Challenge: We like to believe willpower should be enough to handle temptation, and can be pretty hard on ourselves when we feel we’ve failed. Read this article on the limitations of willpower and how to make real change.

Prayer: Gracious God, thank you for loving me enough to set rules, and trusting me enough to live beyond them. Teach me to rely on your love to make good and just choices. Amen.

Discussion: How can you implement the principles you read about in the challenge link?

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Hearts Of Stone


Today’s readings (click below to open in new tab/window):
Psalms 27; 147:12-20, Exodus 7:25-8:19, 2 Corinthians 3:7-18, Mark 10:17-31

In his second letter to the church in Corinth, Paul tells the people the law under Moses (which he calls the “ministry of death”) was chiseled in stone, while the ministry of the Spirit is written on their hearts. He also distinguishes them as the ministry of condemnation and the ministry of justification.  For people who were used to having all of God’s requirements written down in an agreed-upon format, this was an understandably difficult transition.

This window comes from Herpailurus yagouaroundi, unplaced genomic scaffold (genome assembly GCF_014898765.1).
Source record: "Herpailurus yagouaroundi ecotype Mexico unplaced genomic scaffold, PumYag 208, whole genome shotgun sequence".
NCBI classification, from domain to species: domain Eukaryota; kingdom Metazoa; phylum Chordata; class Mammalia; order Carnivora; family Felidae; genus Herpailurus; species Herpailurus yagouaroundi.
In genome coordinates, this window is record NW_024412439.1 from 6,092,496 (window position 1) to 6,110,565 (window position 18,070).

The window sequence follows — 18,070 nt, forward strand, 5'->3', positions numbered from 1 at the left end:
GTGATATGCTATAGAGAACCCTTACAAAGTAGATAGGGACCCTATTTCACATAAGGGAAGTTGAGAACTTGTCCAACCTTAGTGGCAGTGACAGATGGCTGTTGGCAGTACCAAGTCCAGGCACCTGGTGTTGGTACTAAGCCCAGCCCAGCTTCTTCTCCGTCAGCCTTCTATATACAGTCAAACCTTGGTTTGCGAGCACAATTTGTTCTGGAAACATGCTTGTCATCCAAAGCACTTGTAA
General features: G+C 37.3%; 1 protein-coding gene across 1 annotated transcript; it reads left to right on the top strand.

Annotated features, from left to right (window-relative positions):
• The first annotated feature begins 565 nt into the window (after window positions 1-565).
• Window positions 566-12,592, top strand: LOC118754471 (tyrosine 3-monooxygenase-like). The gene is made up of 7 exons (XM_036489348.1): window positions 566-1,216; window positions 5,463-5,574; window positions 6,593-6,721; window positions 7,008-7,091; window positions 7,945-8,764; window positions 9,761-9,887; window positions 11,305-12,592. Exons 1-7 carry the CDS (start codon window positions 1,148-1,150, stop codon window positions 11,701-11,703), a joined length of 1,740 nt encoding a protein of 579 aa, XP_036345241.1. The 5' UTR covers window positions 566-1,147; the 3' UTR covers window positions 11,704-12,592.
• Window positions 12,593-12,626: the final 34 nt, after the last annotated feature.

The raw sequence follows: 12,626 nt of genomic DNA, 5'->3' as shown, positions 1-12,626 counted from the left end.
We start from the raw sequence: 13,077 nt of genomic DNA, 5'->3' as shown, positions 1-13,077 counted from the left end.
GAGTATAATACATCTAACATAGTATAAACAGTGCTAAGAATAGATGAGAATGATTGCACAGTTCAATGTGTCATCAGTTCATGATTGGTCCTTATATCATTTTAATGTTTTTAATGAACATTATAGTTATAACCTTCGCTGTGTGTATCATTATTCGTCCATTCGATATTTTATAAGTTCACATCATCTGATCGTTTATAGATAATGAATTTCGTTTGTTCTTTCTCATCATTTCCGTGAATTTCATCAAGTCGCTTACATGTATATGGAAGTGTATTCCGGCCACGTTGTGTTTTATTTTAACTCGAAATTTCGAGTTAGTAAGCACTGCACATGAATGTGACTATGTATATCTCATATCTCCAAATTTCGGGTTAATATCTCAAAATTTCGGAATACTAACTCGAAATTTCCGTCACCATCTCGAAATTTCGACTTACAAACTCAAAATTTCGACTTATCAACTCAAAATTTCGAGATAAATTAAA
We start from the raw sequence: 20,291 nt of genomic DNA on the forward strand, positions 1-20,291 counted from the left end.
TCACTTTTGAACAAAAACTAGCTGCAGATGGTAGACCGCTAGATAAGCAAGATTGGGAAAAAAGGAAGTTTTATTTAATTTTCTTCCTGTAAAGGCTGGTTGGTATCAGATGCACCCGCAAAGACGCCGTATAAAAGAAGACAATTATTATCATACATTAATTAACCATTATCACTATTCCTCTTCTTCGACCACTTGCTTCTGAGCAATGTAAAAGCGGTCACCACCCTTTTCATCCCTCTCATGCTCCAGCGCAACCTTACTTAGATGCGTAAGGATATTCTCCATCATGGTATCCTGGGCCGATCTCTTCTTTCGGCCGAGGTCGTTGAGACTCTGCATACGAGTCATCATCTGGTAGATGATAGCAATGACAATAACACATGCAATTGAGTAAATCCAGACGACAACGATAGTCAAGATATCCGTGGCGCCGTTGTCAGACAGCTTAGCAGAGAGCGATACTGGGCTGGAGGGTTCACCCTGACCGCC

The New Testament wasn’t compiled until well after Paul’s death. When he preached about Christ, Paul wasn’t beholden to specific texts, a situation with both challenges and advantages. He had to constantly meditate on what the will of Christ might be, since he was the first person bringing this message to most of the people he encountered. On the other hand, not being bound by chapter and verse, he was free to speak the language of the heart, which created opportunities for mercy often unthinkable under the restrictions of pure law.

The New Testament is a collection of testimony and letters of advice and encouragement, not a basis for hard and fast laws, no matter how much some might like it to be. So how do we know what to do? The challenge of the ministry of justification is that we can’t actually read what is written on anyone else’s heart. Because it’s our nature to prefer defined expectations, we tend to assume it matches what is written on our own, and build our expectations for them on that basis. If we begin to judge people for not meeting our own self-imposed limits and rules, we are back to the ministry of condemnation, and the living words written on our hearts harden like stone tablets.

Our job is to understand what God has written on our own hearts, and live accordingly. Paul’s ministry of justification assumes the law is on our hearts, and encourages us to assume the same of others. Christ invites and trusts us to fulfill the law of love, and encourages us to allow others the freedom to do the same.